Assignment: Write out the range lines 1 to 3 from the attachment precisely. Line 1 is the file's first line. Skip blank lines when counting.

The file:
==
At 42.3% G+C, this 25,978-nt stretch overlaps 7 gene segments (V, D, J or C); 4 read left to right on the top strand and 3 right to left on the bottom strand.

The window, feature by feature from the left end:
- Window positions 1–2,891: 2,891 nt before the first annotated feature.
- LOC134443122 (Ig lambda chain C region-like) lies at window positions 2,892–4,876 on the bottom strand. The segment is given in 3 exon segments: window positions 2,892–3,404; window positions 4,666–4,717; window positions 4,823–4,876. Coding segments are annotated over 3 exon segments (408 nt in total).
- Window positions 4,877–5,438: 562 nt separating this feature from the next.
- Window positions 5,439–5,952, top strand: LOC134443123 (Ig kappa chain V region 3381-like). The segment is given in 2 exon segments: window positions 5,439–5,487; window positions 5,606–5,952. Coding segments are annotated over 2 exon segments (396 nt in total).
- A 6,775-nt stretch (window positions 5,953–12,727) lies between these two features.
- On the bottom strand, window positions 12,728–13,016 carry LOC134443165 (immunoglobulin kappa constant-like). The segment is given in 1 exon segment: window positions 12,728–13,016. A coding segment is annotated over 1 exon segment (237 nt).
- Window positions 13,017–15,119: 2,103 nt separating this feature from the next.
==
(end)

At 42.3% G+C, this 25,978-nt stretch overlaps 7 gene segments (V, D, J or C); 4 read left to right on the top strand and 3 right to left on the bottom strand.

The window, feature by feature from the left end:
- Window positions 1–2,891: 2,891 nt before the first annotated feature.